Friday Favorites 12/21/2012
December 21, 2012
Cheryl Katz, Contributing Editor
Blame it on Brooklyn–the epicenter of everything hip happening–for getting me hooked on handmade, local, old school, precious stuff. When I couldn’t get to New York City’s most highly populated borough recently, I did what I often do when I need a fix (or some clever gift): opened my laptop and surfed Best Made Co., where I found just the thing to give my friends for the new year–good, old-fashioned cheer.
Paula M. Bodah, Senior Editor
Several of the people on my Christmas list will be getting something from Roseberry-Winn Pottery and Tile, a Tiverton, Rhode Island, company that has an enchanting line of handcrafted porcelain dishware and accessories. Co-owner Michael Roseberry studied ceramics even while he was pursuing academic activities including botany and French. That background in botany shows up in the pretty patterns, suggesting flowers and foliage, that decorate the company’s pieces. Bruce Winn, the other owner, followed his passion for making things out of clay from the time he was in elementary school. When he’s not working with Roseberry-Winn or making his own pieces (his work is in the collections of the Boston Museum of Fine Art and The Royal Palace in Stockholm, Sweden, among other museums), he teaches ceramics at the Rhode Island School of Design.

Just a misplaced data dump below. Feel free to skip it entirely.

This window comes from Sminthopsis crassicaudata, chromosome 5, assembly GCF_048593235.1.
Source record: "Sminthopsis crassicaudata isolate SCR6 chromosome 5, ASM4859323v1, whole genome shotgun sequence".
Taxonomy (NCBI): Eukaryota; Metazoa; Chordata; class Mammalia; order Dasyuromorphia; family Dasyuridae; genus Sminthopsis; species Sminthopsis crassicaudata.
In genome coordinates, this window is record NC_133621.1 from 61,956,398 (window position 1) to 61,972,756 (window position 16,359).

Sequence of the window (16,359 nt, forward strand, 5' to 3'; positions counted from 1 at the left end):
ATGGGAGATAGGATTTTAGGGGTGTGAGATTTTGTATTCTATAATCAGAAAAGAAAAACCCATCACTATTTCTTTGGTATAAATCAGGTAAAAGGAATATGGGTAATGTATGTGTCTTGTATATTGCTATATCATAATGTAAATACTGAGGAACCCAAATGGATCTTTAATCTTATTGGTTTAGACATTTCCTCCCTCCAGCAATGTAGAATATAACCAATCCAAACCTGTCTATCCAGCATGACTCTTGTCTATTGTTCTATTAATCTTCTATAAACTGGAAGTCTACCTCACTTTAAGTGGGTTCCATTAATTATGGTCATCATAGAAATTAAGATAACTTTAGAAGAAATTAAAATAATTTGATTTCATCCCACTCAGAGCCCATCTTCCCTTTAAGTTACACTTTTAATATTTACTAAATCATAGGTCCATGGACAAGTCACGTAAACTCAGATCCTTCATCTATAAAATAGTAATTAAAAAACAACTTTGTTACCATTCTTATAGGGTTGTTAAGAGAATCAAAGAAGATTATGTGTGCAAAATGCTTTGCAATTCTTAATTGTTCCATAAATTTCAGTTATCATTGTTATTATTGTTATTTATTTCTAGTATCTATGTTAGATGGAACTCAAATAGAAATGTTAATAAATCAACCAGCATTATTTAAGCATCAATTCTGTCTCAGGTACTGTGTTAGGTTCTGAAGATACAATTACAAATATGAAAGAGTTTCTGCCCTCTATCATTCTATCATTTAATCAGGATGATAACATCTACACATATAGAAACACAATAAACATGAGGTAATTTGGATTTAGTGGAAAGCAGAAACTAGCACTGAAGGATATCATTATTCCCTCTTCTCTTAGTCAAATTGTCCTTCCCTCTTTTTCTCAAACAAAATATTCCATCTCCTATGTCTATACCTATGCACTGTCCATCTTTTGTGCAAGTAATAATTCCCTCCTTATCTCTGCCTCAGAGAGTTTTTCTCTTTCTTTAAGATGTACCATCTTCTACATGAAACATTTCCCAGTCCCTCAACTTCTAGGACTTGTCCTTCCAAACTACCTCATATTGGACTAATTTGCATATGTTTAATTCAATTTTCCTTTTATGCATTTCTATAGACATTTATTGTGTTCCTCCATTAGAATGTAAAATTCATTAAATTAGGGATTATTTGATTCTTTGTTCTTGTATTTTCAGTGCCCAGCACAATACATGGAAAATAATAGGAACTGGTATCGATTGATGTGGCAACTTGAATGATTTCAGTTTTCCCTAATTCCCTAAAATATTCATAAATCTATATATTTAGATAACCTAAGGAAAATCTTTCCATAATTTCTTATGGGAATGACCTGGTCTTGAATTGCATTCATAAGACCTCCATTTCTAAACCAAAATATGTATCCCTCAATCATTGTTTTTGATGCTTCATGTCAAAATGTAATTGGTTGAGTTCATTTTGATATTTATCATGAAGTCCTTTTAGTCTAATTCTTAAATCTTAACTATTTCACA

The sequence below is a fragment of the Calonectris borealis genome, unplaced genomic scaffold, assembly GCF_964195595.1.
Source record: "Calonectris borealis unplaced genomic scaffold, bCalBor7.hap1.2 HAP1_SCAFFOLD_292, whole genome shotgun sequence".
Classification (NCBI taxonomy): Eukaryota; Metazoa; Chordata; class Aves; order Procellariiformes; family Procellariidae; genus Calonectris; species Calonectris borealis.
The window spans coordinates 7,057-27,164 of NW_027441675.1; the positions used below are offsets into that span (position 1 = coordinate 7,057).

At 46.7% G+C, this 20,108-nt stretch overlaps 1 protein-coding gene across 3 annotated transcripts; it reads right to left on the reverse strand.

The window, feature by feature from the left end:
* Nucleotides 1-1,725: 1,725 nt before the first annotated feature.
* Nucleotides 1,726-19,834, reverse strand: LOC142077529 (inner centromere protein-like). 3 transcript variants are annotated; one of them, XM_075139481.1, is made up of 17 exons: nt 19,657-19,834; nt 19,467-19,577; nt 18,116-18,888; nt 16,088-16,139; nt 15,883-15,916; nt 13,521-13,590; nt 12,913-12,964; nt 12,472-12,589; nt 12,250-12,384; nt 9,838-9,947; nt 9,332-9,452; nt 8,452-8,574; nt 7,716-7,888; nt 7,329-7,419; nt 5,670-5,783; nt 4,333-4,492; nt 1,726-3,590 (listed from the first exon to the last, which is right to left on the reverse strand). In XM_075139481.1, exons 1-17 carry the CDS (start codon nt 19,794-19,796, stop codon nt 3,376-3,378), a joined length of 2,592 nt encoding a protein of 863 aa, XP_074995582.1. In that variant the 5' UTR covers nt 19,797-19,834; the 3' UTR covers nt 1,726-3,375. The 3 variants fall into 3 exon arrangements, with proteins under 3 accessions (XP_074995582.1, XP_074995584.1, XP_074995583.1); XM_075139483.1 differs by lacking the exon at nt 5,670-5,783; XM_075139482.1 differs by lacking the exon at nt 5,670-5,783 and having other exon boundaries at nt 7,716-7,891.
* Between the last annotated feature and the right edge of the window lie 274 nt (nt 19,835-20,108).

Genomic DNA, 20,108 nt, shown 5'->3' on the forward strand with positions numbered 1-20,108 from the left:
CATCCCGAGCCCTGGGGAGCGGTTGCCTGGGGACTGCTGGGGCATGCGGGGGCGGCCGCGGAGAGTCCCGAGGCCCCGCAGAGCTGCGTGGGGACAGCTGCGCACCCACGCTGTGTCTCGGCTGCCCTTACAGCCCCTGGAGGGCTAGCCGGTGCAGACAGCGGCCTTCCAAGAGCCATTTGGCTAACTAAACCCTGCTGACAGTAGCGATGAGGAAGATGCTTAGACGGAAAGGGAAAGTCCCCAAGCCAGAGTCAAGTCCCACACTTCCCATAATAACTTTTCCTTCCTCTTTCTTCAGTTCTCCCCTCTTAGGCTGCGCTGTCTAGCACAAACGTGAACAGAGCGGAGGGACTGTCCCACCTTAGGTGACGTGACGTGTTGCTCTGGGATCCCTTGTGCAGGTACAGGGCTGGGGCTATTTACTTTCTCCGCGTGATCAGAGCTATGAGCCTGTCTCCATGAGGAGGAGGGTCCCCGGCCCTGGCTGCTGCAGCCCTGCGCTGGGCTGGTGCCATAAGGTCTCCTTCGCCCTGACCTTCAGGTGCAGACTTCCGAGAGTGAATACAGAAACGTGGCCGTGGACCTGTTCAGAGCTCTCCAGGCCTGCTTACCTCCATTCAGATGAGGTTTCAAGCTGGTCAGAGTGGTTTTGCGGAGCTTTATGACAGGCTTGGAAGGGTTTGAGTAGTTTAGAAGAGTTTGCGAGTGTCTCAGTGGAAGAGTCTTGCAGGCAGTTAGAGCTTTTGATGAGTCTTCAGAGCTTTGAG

Kyle Hoepner, Editor-in-Chief
One item on my Christmas list this year involved large pieces of hardware. And I mean chunky, functional, automotive hardware of the cold-forged and precision-machined sort rather than elegant cabinet hinges and doorplates. (As you might suspect, the intended recipient is not exactly an enthusiastic reader of New England Home; he would be happiest if all tools came in a camouflage finish). But as I browsed the Makita website and other similar nooks and crannies of the Web, in the back of my mind I couldn’t help musing on what, exactly, might be the hardware opposite to the items I was seeking.
Perhaps it would be the work of Rhode Islandâ€“based craftsman Edgar Berebi. Imagine a toolchest full of the highly ornate doorknobs, frames, collectible boxes and other elaborate items that flow from his Barrington studio–is that something you might like as a holiday gift?
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